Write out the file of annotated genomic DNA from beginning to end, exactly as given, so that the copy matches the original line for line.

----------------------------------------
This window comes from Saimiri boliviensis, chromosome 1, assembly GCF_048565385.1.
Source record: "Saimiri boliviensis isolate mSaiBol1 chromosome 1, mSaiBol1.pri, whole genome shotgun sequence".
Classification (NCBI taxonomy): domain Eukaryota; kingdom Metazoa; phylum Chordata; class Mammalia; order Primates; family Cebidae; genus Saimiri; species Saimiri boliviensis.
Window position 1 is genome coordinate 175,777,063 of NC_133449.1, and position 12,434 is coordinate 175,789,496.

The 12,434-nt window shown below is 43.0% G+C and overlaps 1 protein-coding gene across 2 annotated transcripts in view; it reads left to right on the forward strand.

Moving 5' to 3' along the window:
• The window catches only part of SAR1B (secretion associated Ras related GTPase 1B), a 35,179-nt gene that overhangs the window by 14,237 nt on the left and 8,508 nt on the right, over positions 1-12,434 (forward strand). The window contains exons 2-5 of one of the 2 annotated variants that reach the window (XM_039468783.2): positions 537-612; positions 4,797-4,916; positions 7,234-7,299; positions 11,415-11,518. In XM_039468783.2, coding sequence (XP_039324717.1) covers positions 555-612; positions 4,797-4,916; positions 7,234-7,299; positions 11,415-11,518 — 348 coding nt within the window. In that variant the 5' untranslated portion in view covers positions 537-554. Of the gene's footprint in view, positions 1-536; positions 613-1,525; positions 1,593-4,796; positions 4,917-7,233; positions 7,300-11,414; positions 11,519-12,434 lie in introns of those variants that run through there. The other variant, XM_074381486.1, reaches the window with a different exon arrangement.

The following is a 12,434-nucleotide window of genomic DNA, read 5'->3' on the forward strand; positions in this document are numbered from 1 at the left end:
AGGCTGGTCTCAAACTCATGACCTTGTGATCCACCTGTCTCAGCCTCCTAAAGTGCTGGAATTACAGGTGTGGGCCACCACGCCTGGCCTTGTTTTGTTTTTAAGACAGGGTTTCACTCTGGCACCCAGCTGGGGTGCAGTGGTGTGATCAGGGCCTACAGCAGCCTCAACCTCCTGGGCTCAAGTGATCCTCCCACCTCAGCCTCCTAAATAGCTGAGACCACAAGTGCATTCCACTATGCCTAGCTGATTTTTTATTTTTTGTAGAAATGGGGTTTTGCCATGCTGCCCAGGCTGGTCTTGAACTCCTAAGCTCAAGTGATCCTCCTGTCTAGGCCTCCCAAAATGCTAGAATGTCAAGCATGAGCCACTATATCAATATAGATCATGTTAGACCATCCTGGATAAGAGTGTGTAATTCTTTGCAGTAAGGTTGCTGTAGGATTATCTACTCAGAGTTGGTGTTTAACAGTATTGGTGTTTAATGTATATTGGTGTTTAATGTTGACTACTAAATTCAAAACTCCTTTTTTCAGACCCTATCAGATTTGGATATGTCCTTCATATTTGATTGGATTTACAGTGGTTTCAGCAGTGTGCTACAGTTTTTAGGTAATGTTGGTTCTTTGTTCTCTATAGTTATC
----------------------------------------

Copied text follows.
This window comes from Saimiri boliviensis, chromosome 1, assembly GCF_048565385.1.
Source record: "Saimiri boliviensis isolate mSaiBol1 chromosome 1, mSaiBol1.pri, whole genome shotgun sequence".
Classification (NCBI taxonomy): domain Eukaryota; kingdom Metazoa; phylum Chordata; class Mammalia; order Primates; family Cebidae; genus Saimiri; species Saimiri boliviensis.
Window position 1 is genome coordinate 175,777,063 of NC_133449.1, and position 12,434 is coordinate 175,789,496.

The 12,434-nt window shown below is 43.0% G+C and overlaps 1 protein-coding gene across 2 annotated transcripts in view; it reads left to right on the forward strand.

Moving 5' to 3' along the window:
• The window catches only part of SAR1B (secretion associated Ras related GTPase 1B), a 35,179-nt gene that overhangs the window by 14,237 nt on the left and 8,508 nt on the right, over positions 1-12,434 (forward strand). The window contains exons 2-5 of one of the 2 annotated variants that reach the window (XM_039468783.2): positions 537-612; positions 4,797-4,916; positions 7,234-7,299; positions 11,415-11,518. In XM_039468783.2, coding sequence (XP_039324717.1) covers positions 555-612; positions 4,797-4,916; positions 7,234-7,299; positions 11,415-11,518 — 348 coding nt within the window. In that variant the 5' untranslated portion in view covers positions 537-554. Of the gene's footprint in view, positions 1-536; positions 613-1,525; positions 1,593-4,796; positions 4,917-7,233; positions 7,300-11,414; positions 11,519-12,434 lie in introns of those variants that run through there. The other variant, XM_074381486.1, reaches the window with a different exon arrangement.

The following is a 12,434-nucleotide window of genomic DNA, read 5'->3' on the forward strand; positions in this document are numbered from 1 at the left end:
AGGCTGGTCTCAAACTCATGACCTTGTGATCCACCTGTCTCAGCCTCCTAAAGTGCTGGAATTACAGGTGTGGGCCACCACGCCTGGCCTTGTTTTGTTTTTAAGACAGGGTTTCACTCTGGCACCCAGCTGGGGTGCAGTGGTGTGATCAGGGCCTACAGCAGCCTCAACCTCCTGGGCTCAAGTGATCCTCCCACCTCAGCCTCCTAAATAGCTGAGACCACAAGTGCATTCCACTATGCCTAGCTGATTTTTTATTTTTTGTAGAAATGGGGTTTTGCCATGCTGCCCAGGCTGGTCTTGAACTCCTAAGCTCAAGTGATCCTCCTGTCTAGGCCTCCCAAAATGCTAGAATGTCAAGCATGAGCCACTATATCAATATAGATCATGTTAGACCATCCTGGATAAGAGTGTGTAATTCTTTGCAGTAAGGTTGCTGTAGGATTATCTACTCAGAGTTGGTGTTTAACAGTATTGGTGTTTAATGTATATTGGTGTTTAATGTTGACTACTAAATTCAAAACTCCTTTTTTCAGACCCTATCAGATTTGGATATGTCCTTCATATTTGATTGGATTTACAGTGGTTTCAGCAGTGTGCTACAGTTTTTAGGTAATGTTGGTTCTTTGTTCTCTATAGTTATC